Classic Lightweights UK
Author Peter Underwood
We have a page on Vic Edwards (Classic Builders) under his trading name of Rondinella. but I feel we should also make mention of the frame building that he carried out for many of the top frame 'builders'. It is obvious that Vic must have been highly respected as a builder by his peers as he built for so many.
Vic Edwards built his frames in a small
workshop in Crow Lane,
Romford, Essex. His own frames he built under the name of Rondinella,
which is Italian
for Swallow. Vic operated in this way in
seventies through to mid-to-late eighties until a stroke stopped him
All Vic’s own frames were enamelled by a local
at Gallows Corner, also in Romford. Prior
his own business Vic worked for other famous frame builders: these
included Hobbs of Barbican, where he was said to have built a
number of their Blue Riband frames, Alf Hetchins, E G Bates and for
Monty Young at
Condor. He was regarded as a highly skilled framebuilder.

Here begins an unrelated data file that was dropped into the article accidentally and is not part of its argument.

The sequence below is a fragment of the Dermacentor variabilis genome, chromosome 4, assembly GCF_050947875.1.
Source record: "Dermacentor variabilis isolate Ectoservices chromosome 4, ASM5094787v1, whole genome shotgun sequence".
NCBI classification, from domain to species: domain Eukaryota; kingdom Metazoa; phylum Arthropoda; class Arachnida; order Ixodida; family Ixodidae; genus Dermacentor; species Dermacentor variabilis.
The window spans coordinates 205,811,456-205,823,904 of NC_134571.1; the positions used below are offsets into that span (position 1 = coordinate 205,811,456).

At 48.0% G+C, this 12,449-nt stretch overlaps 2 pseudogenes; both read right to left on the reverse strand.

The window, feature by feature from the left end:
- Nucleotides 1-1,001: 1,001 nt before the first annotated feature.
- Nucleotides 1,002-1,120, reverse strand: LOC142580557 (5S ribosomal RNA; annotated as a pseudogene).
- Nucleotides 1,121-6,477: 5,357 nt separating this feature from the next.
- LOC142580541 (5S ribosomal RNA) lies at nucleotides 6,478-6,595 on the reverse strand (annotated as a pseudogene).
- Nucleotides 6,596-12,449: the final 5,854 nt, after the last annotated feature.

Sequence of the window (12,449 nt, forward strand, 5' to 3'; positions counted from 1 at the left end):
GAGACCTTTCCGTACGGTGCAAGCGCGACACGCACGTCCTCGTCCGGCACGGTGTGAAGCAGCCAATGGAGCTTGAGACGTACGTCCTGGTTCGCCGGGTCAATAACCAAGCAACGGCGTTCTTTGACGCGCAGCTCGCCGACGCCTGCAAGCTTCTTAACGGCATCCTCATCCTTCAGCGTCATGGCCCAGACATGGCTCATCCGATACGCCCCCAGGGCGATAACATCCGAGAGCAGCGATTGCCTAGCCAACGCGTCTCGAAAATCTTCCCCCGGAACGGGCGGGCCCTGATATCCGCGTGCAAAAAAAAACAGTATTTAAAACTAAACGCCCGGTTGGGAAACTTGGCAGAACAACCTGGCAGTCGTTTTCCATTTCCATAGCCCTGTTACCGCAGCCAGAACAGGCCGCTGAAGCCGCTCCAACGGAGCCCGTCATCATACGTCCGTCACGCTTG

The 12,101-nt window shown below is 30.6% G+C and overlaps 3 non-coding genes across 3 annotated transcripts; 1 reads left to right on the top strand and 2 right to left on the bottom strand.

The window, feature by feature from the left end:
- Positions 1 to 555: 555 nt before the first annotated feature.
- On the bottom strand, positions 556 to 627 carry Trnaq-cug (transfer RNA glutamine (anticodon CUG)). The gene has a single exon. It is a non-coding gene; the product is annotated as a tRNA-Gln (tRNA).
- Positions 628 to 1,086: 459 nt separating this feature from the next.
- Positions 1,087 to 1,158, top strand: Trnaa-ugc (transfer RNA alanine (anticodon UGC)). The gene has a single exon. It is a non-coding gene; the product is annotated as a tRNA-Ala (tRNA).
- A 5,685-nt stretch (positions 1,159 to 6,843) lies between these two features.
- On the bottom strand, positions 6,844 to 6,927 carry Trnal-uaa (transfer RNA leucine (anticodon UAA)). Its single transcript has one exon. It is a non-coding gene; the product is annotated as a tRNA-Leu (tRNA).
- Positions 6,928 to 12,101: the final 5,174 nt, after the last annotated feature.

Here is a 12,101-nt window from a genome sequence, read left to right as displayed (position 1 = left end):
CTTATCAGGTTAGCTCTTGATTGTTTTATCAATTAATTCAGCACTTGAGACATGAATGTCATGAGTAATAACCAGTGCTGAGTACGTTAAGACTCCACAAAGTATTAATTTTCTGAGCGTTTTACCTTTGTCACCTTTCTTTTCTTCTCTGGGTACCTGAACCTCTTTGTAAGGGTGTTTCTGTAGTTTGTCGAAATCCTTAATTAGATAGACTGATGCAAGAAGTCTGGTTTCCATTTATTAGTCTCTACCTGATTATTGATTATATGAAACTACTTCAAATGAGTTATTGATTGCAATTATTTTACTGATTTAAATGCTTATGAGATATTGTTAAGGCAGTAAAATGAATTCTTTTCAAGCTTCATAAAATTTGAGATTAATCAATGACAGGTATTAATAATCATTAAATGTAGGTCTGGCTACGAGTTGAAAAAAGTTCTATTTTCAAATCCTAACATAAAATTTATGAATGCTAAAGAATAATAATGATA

Below are some examples of his work on his Rondinella frames:
Above left to right: Vic Edwards/Rondinella topeye, Vic Edwards/Rondinella head transfer, Vic Edwards/Rondinella fork crown
Geoff Nagle, a Vic Edwards admirer, spoke to Monty at
about the era when Vic built for them. Monty told him that he
as working there from the late 60s to early 80s. He said that
of Vic's frames had a V prefix to the frame number on both the bottom
bracket and fork stem. He also said that he was one of the very best
craftsmen he came across and his work was held in very high
regard. Geoff thought he worked at Condor earlier, at the same time as
Hurlow perhaps. He was certainly making his own frames in the back of a
in Ilford in 1957.
La Varesina details and 'Bianchi' badge on seat tube
Personal details hand written
Down tube name hand painted
Roger also comissioned Vic Edwards to build him a bright green 'Bianchi' around 1959. This seems to suggest that Roger had some arrangement to ride Bianchi but had Edwards' frames sprayed to look like his sponsor's machines. This is known to have happened right through from pre-war to present day when not all machines ridden by professional riders are what they seem to be. This even happens today in the world of carbon frames as I learned when talking to someone from a company making very high specification frames.
Thanks to Bob Johnson, David Martin, Geoff Nagle.
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